Staff Picks

Staff Pick: Saul Bellow’s The Bellarosa Connection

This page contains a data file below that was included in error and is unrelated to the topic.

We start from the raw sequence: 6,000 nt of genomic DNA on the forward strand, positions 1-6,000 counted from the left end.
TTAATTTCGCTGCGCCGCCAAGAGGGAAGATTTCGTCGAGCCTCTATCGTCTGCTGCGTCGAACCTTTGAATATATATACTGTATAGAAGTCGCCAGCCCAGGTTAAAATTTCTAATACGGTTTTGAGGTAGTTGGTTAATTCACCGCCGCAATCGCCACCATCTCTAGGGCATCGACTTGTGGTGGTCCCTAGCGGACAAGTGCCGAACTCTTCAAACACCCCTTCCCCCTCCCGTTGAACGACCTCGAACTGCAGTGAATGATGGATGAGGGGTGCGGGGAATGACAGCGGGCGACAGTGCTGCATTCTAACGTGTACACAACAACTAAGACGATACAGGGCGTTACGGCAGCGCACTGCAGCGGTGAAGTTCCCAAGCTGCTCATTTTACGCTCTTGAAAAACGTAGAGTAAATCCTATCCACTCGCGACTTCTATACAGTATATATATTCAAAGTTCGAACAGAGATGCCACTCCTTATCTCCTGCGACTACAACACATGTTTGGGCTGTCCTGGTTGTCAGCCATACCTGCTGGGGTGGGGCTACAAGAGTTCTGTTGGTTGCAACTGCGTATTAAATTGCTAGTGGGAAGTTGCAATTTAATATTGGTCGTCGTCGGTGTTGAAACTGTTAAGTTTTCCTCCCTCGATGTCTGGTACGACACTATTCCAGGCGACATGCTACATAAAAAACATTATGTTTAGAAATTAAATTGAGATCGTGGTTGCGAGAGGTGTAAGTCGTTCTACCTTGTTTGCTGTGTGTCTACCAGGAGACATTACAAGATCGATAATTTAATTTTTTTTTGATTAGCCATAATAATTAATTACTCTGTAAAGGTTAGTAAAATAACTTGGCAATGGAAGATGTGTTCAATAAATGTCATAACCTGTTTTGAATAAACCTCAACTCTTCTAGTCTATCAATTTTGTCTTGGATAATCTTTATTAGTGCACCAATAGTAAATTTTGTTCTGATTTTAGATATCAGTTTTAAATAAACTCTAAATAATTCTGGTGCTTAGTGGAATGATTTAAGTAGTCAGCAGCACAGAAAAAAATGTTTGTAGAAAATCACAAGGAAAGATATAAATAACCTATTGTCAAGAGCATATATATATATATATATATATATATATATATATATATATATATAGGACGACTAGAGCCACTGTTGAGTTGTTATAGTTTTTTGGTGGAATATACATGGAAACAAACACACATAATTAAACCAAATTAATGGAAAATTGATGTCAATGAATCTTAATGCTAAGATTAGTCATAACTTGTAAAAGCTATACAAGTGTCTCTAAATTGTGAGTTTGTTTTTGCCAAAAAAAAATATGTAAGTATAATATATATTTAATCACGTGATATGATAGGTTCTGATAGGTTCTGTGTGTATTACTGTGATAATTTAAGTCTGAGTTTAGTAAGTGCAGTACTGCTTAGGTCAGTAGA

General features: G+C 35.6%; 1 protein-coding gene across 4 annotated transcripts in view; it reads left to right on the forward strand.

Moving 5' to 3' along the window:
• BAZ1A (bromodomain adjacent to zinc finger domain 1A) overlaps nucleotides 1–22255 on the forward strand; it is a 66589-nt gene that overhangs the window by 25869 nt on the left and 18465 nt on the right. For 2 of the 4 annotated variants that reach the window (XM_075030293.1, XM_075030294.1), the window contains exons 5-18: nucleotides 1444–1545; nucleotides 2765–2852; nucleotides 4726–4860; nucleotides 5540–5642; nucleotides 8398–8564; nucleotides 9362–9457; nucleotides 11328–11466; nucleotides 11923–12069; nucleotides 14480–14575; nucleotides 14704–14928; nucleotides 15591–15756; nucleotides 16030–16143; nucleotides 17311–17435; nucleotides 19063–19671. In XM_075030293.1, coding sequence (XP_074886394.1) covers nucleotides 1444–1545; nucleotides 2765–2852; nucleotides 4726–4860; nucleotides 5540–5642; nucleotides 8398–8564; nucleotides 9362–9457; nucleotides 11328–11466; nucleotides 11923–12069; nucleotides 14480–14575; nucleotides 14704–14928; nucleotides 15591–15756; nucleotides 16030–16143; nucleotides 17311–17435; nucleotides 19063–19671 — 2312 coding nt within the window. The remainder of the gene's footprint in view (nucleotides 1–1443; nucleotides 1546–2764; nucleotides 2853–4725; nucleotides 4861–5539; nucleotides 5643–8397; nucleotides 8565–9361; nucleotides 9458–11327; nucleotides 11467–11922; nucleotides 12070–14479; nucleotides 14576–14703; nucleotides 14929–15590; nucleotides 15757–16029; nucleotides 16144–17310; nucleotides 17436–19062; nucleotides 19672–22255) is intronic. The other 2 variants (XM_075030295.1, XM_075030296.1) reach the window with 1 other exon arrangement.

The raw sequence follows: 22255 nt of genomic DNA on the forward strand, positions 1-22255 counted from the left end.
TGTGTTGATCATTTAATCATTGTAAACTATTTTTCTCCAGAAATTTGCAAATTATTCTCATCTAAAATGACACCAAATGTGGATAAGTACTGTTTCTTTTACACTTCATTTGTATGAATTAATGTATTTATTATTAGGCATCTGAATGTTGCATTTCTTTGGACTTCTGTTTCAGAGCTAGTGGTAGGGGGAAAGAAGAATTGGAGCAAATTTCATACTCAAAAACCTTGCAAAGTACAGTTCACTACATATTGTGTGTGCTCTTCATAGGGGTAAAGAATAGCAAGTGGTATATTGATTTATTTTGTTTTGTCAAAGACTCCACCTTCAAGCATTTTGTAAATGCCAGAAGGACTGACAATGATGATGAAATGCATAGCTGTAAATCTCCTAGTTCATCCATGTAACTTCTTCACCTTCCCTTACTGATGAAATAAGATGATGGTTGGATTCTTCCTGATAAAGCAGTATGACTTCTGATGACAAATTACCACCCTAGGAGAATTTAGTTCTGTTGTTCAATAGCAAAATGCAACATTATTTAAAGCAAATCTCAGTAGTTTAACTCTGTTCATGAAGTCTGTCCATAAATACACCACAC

There are writers, I believe, who benefit from constraint. This at least has been my experience with Saul Bellow, whose brilliance as a novelist is incontestable, but whose tendency to sprawl out in all directions, novelistically speaking, frustrates me sometimes when I read him. Case in point: Humboldt’s Gift is a masterpiece. It’s also kind of a mess, or at least I experienced it as such when I last read it a decade ago or so. It’s on an extended mental list of things I want to read again, someday, as soon as I have a spare moment. In Bellow’s shorter works there’s a certain focus, the sprawl forcibly constrained into a sharper, more pointed form. I read The Bellarosa Connection again this afternoon. It’s one of his shorter works; in the 1989 Penguin edition it’s a hundred pages long, but these are the suspiciously generous pages often accorded to novellas, with largish type and spacious margins; different typesetting would’ve rendered it a considerably smaller book. I’m struck, as I was the first time I read it, by the brilliance of the execution and the deceptive simplicity of the story. As founder of the Mnemosyne Institute in Philadelphia, The Bellarosa Connection's unnamed narrator has made a career of his remarkable memory. In his later years, he inhabits a Philadelphia mansion, a millionaire several times over, alone since the death of his wife. He was born in Newark, son of Russian Jews. As a 32 year old in the late 40s he “still behaved like a 12 year old," hanging out in Greenwich Village, immature, drifting, a layabout, shacking up with Bennington girls, a foolish intellectual gossip, nothing in his head but froth—the founder, said my father in comic bewilderment, of the Mnemosyne Institute, about as profitable as it was pronounceable. It’s the job of every generation to baffle their parents. The narrator’s stepmother has a nephew, Fonstein, about the narrator’s age but with a vastly different biography. While the narrator was caught up in the small dramas of high school and then serving in a low-key post as an army clerk in the Aleutians, Fonstein was busy surviving the Holocaust. Fonstein is the kind of person, the narrator’s father hints, whom one might aspire to emulate. Fonstein is possessed of a certain seriousness that the narrator lacks. The narrator’s father makes a point of introducing the two. Fonstein has recently emigrated from Cuba. He is serious but not without a trace of wit, married to a massive woman named Sorella whose desire for a husband coincided with Fonstein’s desire for legal residency in the United States, although this isn’t to suggest that they don’t love one another. Feinstein got out of Poland with his mother and made his way to northern Italy, where his mother soon died; he buried her and set about the business of picking up Italian as rapidly as possible, working his way south, until a night when he was employed as a translator for a reception in Rome at which Hitler was present. But a police check was run and his papers were suspect, so he was arrested and thrown into an Italian jail while the SS began deportation proceedings. It was here that a man came to him one evening: at the same time the next night, Fonstein was told, the door to his cell would be left unlocked. He was to make his way to the street. No one would stop him. A car would be waiting, and he would be taken to safety. Who, he asks, is his benefactor? Ciano, his occasional employer? No, he’s told, it’s not Ciano. It’s Billy Rose, a Broadway producer, who’s apparently running a covert rescue operation in Italy. When Fonstein arrives at last on Ellis Island, a representative from Rose Productions comes to see him. His case is being turned over to an aid society, she tells him. Can he see Billy Rose, just to thank him and shake his hand? No, he’s told, Rose won’t see him. Fonstein’s letters to Rose in the ensuing years are returned, always with a polite note in someone else’s hand: Billy Rose has no time to see him. His calls are deflected by secretaries. He approaches Billy Rose at Sardi’s, but one of the restaurant personnel cuts him off before he reaches Rose’s table. He wants only to thank Rose, to shake his hand, but Rose -- a man capable of great acts of goodness, but also a bit of a sleazebag even by Broadway producer standards, comfortable with shady business dealings and unable to relate very easily with his fellow man except, apparently, at a distance and in the abstract -- will not see him. Do the ones who save us owe us anything? When documents that incriminate Rose come to her unexpectedly, Sorella devotes herself to trying to get Rose to see her husband; the narrator listens to her stories and files everything away in his perfect memory. The Bellarosa Connection is fascinating as a study of memory and regret.